Allison's Book Bag

Makai Queen by Tara Fairfield

Posted on: August 24, 2013

Makai Queen by Tara Fairfield is a Christian fantasy set in the undersea world. There were times as I read Makai Queen when Fairfield left me shaking my head, because either characters or situations didn’t work. There were also times when Fairfield pulled me so deeply into her imaginary kingdom of Moku-ola that I started wondering if she could become the next C.S. Lewis, whose Chronicles of Narnia found success both within and beyond the Christian market.

Fairfield has created an almost perfect blend of realism and fantasy. On the realism front, Fairfield grew up near the ocean and so could draw on her own basic knowledge to incorporate real aquatic animals into her fantasy world. The kingdom of Moku-ola teams with sea horses, dolphins, sea lions, sharks, and sea turtles. Fairfield especially loves the Hawaiian Islands, and spent time exploring them before she wrote Makai Queen. Her descriptions of tide pools, underground caves with their crevices and nooks, rock walls, and even underground gardens are alluring and succinct. On the fantasy front, Fairfield endows all of her sea creatures with their own quirky personalities. One of my favorites is Rico, a young purple and white sea horse who latches himself to a lock of the heroine Tessa’s hair when he first meets her. The boisterous mother and daughter pair of sea lions, Mimi and Lizzy, enjoy covering Tessa’s face with sloppy kisses and are equally endearing. Fairfield also extends her descriptions of the ocean beyond typical nonfiction fare to create an enticing world full of beauty and magic. The kingdom of Moku-ola contains miniature waterfalls, glowing seashells, plants of different patterns and colors, warm rocks, and even jewels. A particularly striking description is of the bathroom: “Pearls covered the walls and lined a huge clam-shaped tub in the center of the room. The shower was a cavern, tiled in polished abalone shell. A sink made of glass stood against the wall, filled with tiny fish swimming up and down the pedestal.” The undersea inhabitants feast on plates of pineapple, coconut, papaya, and breadfruit, to name just a few delicacies. Last, everyone in Moku-ola has special gifts. Some of Tessa’s new friends are able to shape shift, while Tessa herself discovers she can telepathically communicate with all the ocean creatures.

If Fairfield has created an almost perfect blend of realism and fantasy, why were there times when I found myself shaking my head? First, although we are not told Tessa’s age, she is old enough to own a car and to seriously consider marriage. Perhaps she’s eighteen? Twenty? And yet her manner of speaking is much more suited to a younger teen. Second, I wish that instead of perpetuating the stereotype of sharks as evil, Fairfield would have reworked their image to create a deeper understanding of their complex nature. Third, while I understand that novels these days need need a quick pace to compete with movies and video games for their audience’s attention, Tessa’s descent into the ocean and her discovery that she is the expected new queen is much too abrupt. I suspect readers will struggle initially to suspend their disbelief and accept Fairfield’s undersea world. Fourth, the romance follows the overused cliche of instant infatuation. While Fairfield does avoid making their relationship about physical love, it falsely creates the illusion that lasting emotional love is instant. The first two issues are minor ones, while the last two issues involve pacing. Fortunately, new writers will often relax and adopt a more leisurely pace in subsequent books.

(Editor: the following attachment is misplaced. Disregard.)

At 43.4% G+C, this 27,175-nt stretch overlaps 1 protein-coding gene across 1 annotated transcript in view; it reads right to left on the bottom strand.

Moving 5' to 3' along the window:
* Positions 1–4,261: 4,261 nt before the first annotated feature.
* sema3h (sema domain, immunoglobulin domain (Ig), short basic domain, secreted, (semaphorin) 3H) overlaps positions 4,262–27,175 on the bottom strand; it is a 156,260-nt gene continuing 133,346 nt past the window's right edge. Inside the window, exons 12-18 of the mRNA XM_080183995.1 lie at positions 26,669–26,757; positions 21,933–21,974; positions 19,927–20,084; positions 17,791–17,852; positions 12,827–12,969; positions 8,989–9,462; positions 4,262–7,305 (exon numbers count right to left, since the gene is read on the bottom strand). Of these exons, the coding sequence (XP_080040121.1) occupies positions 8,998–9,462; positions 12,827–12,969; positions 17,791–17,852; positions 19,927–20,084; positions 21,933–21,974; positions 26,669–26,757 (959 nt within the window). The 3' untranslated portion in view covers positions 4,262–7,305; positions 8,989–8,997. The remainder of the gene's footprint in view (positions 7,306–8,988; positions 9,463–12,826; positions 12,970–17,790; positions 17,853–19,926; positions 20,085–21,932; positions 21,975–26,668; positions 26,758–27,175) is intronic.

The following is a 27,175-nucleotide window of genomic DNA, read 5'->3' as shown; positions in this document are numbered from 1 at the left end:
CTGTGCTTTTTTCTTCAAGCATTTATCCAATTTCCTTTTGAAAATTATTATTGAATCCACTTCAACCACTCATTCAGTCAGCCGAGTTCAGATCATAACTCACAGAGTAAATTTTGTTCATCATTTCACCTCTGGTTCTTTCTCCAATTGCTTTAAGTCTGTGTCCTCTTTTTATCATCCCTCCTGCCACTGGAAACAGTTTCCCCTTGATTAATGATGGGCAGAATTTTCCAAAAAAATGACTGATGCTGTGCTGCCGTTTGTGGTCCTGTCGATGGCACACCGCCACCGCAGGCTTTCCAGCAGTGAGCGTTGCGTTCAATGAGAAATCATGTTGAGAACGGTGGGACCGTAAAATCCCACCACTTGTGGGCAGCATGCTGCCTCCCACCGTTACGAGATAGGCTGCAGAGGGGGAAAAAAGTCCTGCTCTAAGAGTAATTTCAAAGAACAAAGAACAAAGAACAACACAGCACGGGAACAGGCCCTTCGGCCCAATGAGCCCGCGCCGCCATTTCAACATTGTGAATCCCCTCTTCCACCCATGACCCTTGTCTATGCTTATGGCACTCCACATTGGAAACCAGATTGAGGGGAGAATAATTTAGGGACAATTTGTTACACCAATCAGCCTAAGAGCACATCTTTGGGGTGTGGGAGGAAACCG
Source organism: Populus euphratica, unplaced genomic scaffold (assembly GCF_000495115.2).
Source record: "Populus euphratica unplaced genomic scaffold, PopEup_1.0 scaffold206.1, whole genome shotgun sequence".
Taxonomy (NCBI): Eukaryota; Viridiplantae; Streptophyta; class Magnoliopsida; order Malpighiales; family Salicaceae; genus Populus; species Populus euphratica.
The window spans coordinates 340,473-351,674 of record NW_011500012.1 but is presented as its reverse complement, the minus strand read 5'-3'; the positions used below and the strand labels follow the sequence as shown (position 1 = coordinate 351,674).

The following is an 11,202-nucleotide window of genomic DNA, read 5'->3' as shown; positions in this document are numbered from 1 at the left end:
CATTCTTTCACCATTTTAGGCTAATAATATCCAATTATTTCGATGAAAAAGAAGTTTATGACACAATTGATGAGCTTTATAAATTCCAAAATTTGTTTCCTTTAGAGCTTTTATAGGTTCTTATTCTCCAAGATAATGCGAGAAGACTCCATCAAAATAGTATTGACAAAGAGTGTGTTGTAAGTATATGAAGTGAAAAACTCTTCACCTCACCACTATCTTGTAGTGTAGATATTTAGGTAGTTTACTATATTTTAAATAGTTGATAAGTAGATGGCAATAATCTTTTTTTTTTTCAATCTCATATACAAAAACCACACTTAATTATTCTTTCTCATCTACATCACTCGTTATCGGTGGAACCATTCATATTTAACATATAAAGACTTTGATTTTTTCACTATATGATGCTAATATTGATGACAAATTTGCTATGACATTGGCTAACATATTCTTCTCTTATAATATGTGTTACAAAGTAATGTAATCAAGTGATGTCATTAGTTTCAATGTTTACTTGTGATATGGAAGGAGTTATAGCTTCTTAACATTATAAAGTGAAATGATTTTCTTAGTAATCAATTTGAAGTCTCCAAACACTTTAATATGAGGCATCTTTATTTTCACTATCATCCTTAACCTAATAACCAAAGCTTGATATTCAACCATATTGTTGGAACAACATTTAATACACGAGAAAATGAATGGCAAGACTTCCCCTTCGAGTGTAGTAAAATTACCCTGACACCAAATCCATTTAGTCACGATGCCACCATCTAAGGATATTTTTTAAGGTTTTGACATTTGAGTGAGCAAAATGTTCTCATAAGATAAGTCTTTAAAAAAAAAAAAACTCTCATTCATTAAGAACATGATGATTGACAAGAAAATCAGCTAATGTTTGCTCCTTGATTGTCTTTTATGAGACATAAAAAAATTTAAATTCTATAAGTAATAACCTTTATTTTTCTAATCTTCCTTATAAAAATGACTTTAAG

Because of her almost perfect blend of realism and fantasy, Fairfield’s novel is especially strong on the religious front. Fantasy was the right medium for Fairfield, because it allowed her to refer to a Creator without turning off readers who dismiss any book which mentions God. It also allowed her to explore themes of forgiveness and grace in a new and refreshing way, one which doesn’t feel like yet another conversion story, even if that’s exactly what it is. Fairfield even manages to share the message that we were all born for a purpose, and with special gifts, in the fun form of fiction. Granted, very few of us are going to become royalty or develop supernatural powers like Tessa–at least not on this side of heaven. And yet the underlying message remains true. Also, Fairfield doesn’t fall into the trap of giving all of her characters positions and abilities unattainable to the average reader. Many of the secondary characters are recognized and honored for such commonplace gifts as being skilled messengers. Tara Fairfield’s debut novel exited me and leaves me eager to read the sequels.

My rating? Read it: Borrow from your library or a friend. It’s worth your time.

How would you rate this book?

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